• branding and communication—The client’s Web site should more clearly communicate its objectives on the home page. This would enable customers to quickly understand what they might gain by going through the checkout process and help in recruiting new and retaining existing customers. A more distinctive logo would build brand identity, especially in the minds of new customers who have not yet registered to become members. The inclusion of up-to-date content and information that speaks to the target customers would also have this effect.
  • aesthetics—While the Web site does provide visual imagery, a more prominent and well-defined corporate brand and color palette would enhance the site’s visual appeal and build brand loyalty and recognition. Some images do not clearly convey the Web site’s vision.
  • motivation—The content on the Web site is sometimes inadequate, causing a heavy drop-out rate. We advised the client that the Web site needed welcoming and motivating messages to encourage customers to go through the checkout experience.
  • trust—The Web site lacked elements that would enable customers to trust the site. For example, during a test session, one participant emphasized that “free delivery, a detailed product description, and security details around payment” were key elements that she would look for when buying a product on a Web site.


This case study has presented insights that we gained from our evaluation of a client’s ecommerce checkout experience. Our findings prompted our client stakeholders to rethink the way in which they evaluate customer experiences. The evaluation methods that enabled us to make the right recommendations in this case might not necessarily apply in other domains. Each industry and target market has unique objectives that must factor into an evaluation.

Throughout the course of our evaluation of our client’s ecommerce checkout experience, all stakeholders showed a willingness to invest in its objectives, which our consultancy and the client had defined. Client stakeholders believed investment in customer experience to be a key factor in the success of their business.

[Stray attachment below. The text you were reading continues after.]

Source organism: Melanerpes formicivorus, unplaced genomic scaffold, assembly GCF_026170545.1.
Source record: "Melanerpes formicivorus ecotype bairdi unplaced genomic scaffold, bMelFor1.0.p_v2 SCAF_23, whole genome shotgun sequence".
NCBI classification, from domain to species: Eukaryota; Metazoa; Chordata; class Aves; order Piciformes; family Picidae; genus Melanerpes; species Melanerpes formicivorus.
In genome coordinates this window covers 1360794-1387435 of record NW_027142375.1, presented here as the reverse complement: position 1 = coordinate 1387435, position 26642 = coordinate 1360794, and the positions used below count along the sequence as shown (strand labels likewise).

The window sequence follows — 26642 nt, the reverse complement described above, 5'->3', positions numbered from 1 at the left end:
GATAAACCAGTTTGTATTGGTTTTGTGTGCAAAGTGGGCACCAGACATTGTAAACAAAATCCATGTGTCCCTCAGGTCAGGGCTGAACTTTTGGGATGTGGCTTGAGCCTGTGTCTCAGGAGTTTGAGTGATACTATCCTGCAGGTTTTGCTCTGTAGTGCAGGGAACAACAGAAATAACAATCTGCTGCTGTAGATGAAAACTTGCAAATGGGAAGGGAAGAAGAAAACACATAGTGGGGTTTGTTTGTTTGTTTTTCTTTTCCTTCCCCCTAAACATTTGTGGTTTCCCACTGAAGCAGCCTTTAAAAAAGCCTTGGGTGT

Doney, Patricia M., Joseph P. Cannon, and Michael R. Mullen. “Understanding the Influence of National Culture on the Development of Trust.” The Academy of Management Review, July 1998.

Dumas, Joseph S., and Janice C. Redish. Practical Guide to Usability Testing. Norwood, NJ: Ablex Publishing, 1993.

Law, Effie Lai-Chong, and Paul van Schaik. “Modeling User Experience: An Agenda for Research and Practice.” Interacting with Computers, September 2010.

McKnight, D. Harrison, Vivek Choudhury, and Charles Kacmar. “Developing and Validating Trust Measures for e-Commerce: An Integrative Typology.” Information Systems Research, September 2002.

Nielsen, Jakob. “Heuristic Evaluation.” In Jakob Nielsen and Robert L. Mack, eds. Usability Inspection Methods. New York: John Wiley & Sons, 1994.

Nielsen Jakob, and Rolf Molich. “Heuristic Evaluation of User Interfaces.” CHI ’90 Proceedings of the SIGCHI Conference. Seattle, April 1990.

Senior Omni-Channel Commerce Consultant

London, UK

Afshan KirmaniWith over ten years of experience in customer experience, Afshan delivers ecommerce experiences based on omni-channel content and commerce solutions. She specializes in conversion-centric design, using behavioral psychology to persuade and drive conversions. Her projects focus on discovery and definition for content management and commerce platforms, and her design solutions have a proven track record of delivering growth in strategic accounts and revenue streams within global enterprises. Afshan has worked on Web sites and applications that take a mobile-first, responsive approach to produce designs that span hand-held devices, wearables, and retail kiosks. Her experience touches on social media, analytics, applications that leverage personalized content, and user experiences that optimize customer retention to increase sales.  Read More